Vinteloper winemaker David Bowley has won Pinot Palooza twice in the last four years (and finished second the other two). He's taken the Urban Winery Project (a pop-up working micro-winery) to Melbourne, Sydney and even Singapore. Since launching the business 10 years ago, he's developed into one of the Adelaide Hills' most respected small batch winemakers and yet when he appears at events, he says there's one question he gets asked more than any other.
“It doesn't matter what your reputation or history is, the number one question people ask when they meet you at a wine show is, 'Where are your vineyards – where are you based?'”
So for the last three years Bowley has been scouring the hills for a suitable place to call home, a quest he describes as “a needle in a haystack scenario ... Vineyards have got so many different aspects that make them unique, and it had to be right.”
What he eventually found was an idyllic property, three kilometres out of Lobethal, in Cudlee Creek. When he shows Broadsheet around, rosellas flit between vines that still bear a crown of golden leaves as cows graze peacefully on a lower paddock. The rolling hills beyond are covered in trees ablaze with autumn colouring stretching out in every direction.
“It's probably bigger than I was comfortable with,” he admits – there are 30 acres of vines on the property, meaning that he'll have to sell to other winemakers – but as he gestures out to the view, it's easy to see why he fell in love with the place.
Those vines are split between pinot noir, pinot gris, shiraz and sauvignon blanc, the latter of which doesn't currently feature in any of Vinteloper's wines. “I have been making it the last couple of years,” Bowley reveals, “but I haven't released it yet. It's just a small amount and not the typical Adelaide Hills style – it's a smoky fumé style, skinsy but not crazy skinsy, and I'm just experimenting with that.”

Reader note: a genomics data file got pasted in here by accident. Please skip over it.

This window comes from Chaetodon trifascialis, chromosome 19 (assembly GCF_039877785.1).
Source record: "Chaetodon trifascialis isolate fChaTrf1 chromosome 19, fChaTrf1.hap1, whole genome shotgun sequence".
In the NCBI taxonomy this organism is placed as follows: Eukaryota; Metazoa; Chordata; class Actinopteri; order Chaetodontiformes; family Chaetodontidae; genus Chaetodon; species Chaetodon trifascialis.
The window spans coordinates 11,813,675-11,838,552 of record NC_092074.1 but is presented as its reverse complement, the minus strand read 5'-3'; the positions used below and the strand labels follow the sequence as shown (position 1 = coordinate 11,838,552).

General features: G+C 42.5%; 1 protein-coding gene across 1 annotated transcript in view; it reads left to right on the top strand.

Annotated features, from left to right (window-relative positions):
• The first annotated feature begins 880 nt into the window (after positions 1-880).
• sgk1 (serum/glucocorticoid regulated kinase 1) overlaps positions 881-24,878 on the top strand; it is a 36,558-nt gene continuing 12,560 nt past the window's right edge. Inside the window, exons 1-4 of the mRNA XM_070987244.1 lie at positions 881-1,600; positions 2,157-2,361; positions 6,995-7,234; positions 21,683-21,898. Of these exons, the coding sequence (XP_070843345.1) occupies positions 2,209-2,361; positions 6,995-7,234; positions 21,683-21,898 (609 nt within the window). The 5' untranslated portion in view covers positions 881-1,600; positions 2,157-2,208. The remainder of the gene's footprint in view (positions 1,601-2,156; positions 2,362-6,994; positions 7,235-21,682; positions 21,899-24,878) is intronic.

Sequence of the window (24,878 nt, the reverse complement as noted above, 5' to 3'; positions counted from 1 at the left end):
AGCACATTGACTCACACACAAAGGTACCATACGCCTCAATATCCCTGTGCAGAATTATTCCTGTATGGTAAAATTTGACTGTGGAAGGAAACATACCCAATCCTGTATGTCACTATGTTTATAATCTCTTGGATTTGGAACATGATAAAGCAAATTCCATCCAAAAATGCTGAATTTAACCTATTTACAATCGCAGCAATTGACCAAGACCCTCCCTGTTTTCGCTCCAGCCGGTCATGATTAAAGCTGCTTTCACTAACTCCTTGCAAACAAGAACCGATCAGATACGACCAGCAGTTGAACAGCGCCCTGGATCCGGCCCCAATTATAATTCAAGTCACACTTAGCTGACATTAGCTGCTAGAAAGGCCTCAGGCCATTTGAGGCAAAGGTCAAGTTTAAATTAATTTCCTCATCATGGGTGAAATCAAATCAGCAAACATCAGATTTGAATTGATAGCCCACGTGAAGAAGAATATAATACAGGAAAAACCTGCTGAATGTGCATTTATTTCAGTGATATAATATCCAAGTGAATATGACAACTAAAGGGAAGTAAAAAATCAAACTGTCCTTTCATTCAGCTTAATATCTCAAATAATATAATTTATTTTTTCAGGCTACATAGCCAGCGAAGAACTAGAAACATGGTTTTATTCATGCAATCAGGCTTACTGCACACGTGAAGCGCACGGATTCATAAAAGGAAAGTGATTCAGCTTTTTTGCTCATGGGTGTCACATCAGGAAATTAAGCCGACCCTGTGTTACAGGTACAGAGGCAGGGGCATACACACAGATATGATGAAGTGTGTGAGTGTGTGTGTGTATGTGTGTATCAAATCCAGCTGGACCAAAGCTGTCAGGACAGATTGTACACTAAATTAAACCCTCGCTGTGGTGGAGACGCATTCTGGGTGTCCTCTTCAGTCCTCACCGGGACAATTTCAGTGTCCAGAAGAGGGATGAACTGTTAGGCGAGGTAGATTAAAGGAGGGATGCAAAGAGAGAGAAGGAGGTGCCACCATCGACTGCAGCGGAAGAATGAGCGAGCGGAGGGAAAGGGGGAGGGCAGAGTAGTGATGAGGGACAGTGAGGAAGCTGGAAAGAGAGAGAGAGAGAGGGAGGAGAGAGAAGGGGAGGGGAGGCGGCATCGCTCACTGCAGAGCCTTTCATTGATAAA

Which leads us to the other reason he's been looking for a new home for Vinteloper: he plans to open an onsite tasting room. It won't be a conventional cellar door because there are already plans to open one of those with a number of other Adelaide Hills producers.
“What we want to do here is like a chef's table, where you come and the winemaker – and now the grape grower – is the one taking you through.” It will also be a chance to show off some of the “quirky, fun shit” that he's experimenting with, and which he'll now be making onsite. He envisions a space for up to 12 people that will be “more or less” by appointment. Instead of a bar, the only furniture in the room will be a long table with seats. “Imagine walking into an Aēsop store – they're all clean and they don't have a counter, that's what I want it to be like.”
The aim is to have it functional by September, and there's plenty of work to be done, but Bowley's ambitious plans don't end there. Once the tasting room is open, he'll turn the onsite residence into a farmstay and then construct a restaurant on the highest point of the property, which he also wants to convert to a certified organic and fully sustainable vineyard over the next 10 years.
“It sounds like we've got these grand plans, doesn't it?” he laughs. “And we kind of do, but it's one step at a time, it's gonna be a long game.” And now that Vinteloper has a permanent home, there's no rush.